Albanian folk beliefs

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Albanian folk beliefs (Albanian: Besimet popullore shqiptare) comprise myths and legends of the Albanians. Folk beliefs still exist in the Albanian inhabited mountainous regions,[1][2] and evolved over the centuries in a relative isolated tribal culture and society.[3] With traces of archaic elements, they are orally transmitted down the generations, narrated in the fields or at home in the evenings. The main theme of Albanian folk beliefs is the struggle between good and evil, in which the good always wins.[1] Among the main bodies of Albanian mythology there are the Albanian Songs of the Frontier Warriors (Albanian: Këngë Kreshnikësh or Cikli i Kreshnikëve), the traditional cycle of Albanian epic songs. Albanian folk tales can be divided into two major groups: legends of metamorphosis and historical legends.


The elements of Albanian folk beliefs are of Paleo-Balkanic origin and almost all of them are pagan.[4] One of the sources from which Albanian folk beliefs evolved is the ancient Illyrian mythology,[5][6][7] showing also similarities with other Indo-European branches of the neighbouring traditions, such as the oral epics with the South Slavs and the folk tales with the Greeks.[8]

Albanian mythology inherited the Indo-European narrative epic genre about past warriors, a tradition shared with early Greece, classical India, early medieval England, medieval Germany and South Slavs;[9] morover Albanian folk beliefs retain the typical Indo-European tradition of the deities located on the highest and most inaccessible mountains (Mount Tomor),[10] the lightning and fire deities (Perendi, En and Vatër),[11] the Daughter of the Sun legend,[12] the Dragon legend (Drangue and Kulshedra), the Fates and Destiny (Bardha, Zana e malit, Ora and Fatit)[13] and the guard of the gates of the Underworld (the three-headed dog who never sleeps).[14]


Albanian folk tales were first recorded in the middle of the nineteenth century by European scholars such as Johann Georg von Hahn, the Austrian consul in Janina (Ioannina), Karl H. Reinhold and Giuseppe Pitrè. The next generation of scholars to take an interest in the collection of Albanian folk tales were primarily philologists, among them well-known Indo-European linguists concerned with recording and analysing a hitherto little known European language: Auguste Dozon, Jan Jarnik [cs], Gustav Meyer, Holger Pedersen, Gustav Weigand and August Leskien.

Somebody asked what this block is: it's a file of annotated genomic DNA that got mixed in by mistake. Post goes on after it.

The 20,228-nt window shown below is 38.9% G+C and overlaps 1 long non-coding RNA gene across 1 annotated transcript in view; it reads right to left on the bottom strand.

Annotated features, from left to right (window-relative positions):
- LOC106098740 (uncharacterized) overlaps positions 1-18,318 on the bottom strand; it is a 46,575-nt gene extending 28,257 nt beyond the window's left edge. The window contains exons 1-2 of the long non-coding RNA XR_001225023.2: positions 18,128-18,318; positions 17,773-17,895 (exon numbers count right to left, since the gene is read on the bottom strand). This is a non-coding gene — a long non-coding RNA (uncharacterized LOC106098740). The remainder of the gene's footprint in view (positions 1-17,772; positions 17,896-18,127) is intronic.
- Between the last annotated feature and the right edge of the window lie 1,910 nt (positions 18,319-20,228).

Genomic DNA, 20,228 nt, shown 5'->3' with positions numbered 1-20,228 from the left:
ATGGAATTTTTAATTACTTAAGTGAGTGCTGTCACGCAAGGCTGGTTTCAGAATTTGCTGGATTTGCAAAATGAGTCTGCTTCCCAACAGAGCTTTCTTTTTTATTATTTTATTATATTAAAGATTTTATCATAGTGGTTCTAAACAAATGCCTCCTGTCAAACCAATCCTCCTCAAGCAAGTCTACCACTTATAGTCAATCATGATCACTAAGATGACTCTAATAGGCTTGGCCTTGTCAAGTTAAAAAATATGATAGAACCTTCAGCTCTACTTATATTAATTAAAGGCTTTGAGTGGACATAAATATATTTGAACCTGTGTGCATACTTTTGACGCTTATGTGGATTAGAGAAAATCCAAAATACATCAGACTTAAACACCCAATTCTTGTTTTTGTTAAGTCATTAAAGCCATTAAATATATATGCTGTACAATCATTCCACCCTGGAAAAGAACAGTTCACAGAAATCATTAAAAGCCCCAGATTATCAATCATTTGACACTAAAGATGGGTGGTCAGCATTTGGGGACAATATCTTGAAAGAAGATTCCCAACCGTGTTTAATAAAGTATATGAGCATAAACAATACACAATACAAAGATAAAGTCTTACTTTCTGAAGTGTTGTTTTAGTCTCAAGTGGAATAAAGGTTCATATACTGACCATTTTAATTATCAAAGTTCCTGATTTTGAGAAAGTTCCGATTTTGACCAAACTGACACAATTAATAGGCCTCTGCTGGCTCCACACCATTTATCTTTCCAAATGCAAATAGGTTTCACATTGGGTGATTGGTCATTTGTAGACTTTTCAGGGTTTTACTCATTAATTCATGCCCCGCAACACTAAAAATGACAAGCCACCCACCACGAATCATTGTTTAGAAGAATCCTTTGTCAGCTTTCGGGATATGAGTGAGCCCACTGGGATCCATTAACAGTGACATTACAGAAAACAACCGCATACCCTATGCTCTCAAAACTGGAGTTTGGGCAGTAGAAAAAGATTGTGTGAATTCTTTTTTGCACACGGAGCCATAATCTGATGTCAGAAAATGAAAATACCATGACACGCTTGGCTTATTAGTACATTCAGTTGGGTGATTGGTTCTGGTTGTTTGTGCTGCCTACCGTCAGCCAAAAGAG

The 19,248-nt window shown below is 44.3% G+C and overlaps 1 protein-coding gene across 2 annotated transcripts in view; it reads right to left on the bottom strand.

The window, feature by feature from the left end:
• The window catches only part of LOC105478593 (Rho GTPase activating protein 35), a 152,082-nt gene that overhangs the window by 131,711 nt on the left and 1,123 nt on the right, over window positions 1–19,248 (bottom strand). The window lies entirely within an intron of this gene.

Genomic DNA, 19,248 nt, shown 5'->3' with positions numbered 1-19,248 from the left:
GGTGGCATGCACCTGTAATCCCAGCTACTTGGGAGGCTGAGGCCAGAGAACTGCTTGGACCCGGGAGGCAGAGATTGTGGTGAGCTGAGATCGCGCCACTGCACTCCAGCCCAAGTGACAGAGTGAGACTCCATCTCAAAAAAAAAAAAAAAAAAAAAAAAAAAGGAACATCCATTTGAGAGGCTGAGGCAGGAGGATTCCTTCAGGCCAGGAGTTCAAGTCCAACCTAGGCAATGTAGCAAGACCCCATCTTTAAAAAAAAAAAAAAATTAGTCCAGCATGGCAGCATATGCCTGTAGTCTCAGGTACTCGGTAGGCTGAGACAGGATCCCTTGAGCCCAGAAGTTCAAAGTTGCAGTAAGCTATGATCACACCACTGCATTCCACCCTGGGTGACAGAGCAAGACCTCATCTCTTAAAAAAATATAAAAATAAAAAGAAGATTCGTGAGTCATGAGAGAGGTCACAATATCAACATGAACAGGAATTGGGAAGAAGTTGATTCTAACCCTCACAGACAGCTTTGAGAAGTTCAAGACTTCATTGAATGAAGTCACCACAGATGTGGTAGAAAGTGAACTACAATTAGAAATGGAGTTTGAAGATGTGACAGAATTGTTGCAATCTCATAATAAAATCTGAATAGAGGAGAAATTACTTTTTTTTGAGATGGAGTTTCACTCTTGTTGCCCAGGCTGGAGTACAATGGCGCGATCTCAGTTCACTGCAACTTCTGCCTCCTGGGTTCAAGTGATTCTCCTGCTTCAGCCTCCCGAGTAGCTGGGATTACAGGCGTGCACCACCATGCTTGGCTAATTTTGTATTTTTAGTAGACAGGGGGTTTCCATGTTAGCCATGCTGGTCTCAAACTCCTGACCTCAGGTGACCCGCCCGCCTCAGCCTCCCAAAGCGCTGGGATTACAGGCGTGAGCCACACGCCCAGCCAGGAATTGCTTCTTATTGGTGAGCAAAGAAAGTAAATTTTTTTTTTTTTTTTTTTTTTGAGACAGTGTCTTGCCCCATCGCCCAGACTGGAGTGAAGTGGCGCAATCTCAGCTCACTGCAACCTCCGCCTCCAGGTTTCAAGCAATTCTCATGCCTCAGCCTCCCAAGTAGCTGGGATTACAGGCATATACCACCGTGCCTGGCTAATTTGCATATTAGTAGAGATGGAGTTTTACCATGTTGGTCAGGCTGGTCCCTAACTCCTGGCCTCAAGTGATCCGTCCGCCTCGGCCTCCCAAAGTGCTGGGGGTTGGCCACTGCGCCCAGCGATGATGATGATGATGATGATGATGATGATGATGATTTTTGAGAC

The nationalist movement in Albania in the second half of the nineteenth century, the Rilindja, gave rise to native collections of folklore material such as the 'Albanian Bee' (Albanike melissa/Belietta shqiptarë) by Thimi Mitko, the 'Albanian Spelling Book' (Albanikon alfavetarion/Avabatar arbëror) by the Arvanite Anastas Kullurioti and the 'Waves of the Sea' (Valët e Detit) by Spiro Dine. In the last thirty years, much field work has been done by the Institute of Folk Culture in Tirana and by the Institute of Albanian Studies in Prishtinë, which have published numerous collections of folk tales and legends. Unfortunately, very little of this substantial material has been translated into other languages.

List of legends, myths, ballads, and characters[edit]

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Some of the best known legends, concepts, ballads, songs and/or characters of Albanian folk beliefs:

See also[edit]


  1. ^ a b Elsie 1994, p. i.
  2. ^ Elsie 2001, p. ix.
  3. ^ Elsie 2001, pp. vii-viii.
  4. ^ Bonefoy 1993, p. 253.
  5. ^ Stipčević 1977, p. 74.
  6. ^ West 2007, pp. 288.
  7. ^ Wilkes 1995, p. 280.
  8. ^ West 2007, pp. 19.
  9. ^ West 2007, p. 68.
  10. ^ West 2007, pp. 151.
  11. ^ West 2007, pp. 243, 266.
  12. ^ West 2007, p. 233.
  13. ^ West 2007, pp. 385–386.
  14. ^ West 2007, pp. 392.